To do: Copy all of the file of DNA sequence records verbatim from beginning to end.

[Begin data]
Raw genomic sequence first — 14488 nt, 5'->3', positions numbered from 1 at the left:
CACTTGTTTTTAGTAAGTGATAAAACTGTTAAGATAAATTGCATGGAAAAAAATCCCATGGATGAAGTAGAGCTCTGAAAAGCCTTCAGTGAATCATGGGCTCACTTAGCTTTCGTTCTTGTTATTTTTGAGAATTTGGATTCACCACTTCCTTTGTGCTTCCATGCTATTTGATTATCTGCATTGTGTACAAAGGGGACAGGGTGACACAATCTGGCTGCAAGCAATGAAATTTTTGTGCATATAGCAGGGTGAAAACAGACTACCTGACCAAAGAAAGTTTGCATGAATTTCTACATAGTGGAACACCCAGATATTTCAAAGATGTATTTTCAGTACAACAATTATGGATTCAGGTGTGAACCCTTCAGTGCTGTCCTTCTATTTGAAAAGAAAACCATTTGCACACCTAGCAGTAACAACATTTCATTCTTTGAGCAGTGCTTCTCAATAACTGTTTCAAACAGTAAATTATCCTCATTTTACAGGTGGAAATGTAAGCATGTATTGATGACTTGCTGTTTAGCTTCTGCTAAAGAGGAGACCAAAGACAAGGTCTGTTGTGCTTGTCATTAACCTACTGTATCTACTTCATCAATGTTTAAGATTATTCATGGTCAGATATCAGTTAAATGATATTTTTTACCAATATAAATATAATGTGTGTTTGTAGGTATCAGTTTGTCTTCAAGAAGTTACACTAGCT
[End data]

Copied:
Raw genomic sequence first — 14488 nt, 5'->3', positions numbered from 1 at the left:
CACTTGTTTTTAGTAAGTGATAAAACTGTTAAGATAAATTGCATGGAAAAAAATCCCATGGATGAAGTAGAGCTCTGAAAAGCCTTCAGTGAATCATGGGCTCACTTAGCTTTCGTTCTTGTTATTTTTGAGAATTTGGATTCACCACTTCCTTTGTGCTTCCATGCTATTTGATTATCTGCATTGTGTACAAAGGGGACAGGGTGACACAATCTGGCTGCAAGCAATGAAATTTTTGTGCATATAGCAGGGTGAAAACAGACTACCTGACCAAAGAAAGTTTGCATGAATTTCTACATAGTGGAACACCCAGATATTTCAAAGATGTATTTTCAGTACAACAATTATGGATTCAGGTGTGAACCCTTCAGTGCTGTCCTTCTATTTGAAAAGAAAACCATTTGCACACCTAGCAGTAACAACATTTCATTCTTTGAGCAGTGCTTCTCAATAACTGTTTCAAACAGTAAATTATCCTCATTTTACAGGTGGAAATGTAAGCATGTATTGATGACTTGCTGTTTAGCTTCTGCTAAAGAGGAGACCAAAGACAAGGTCTGTTGTGCTTGTCATTAACCTACTGTATCTACTTCATCAATGTTTAAGATTATTCATGGTCAGATATCAGTTAAATGATATTTTTTACCAATATAAATATAATGTGTGTTTGTAGGTATCAGTTTGTCTTCAAGAAGTTACACTAGCT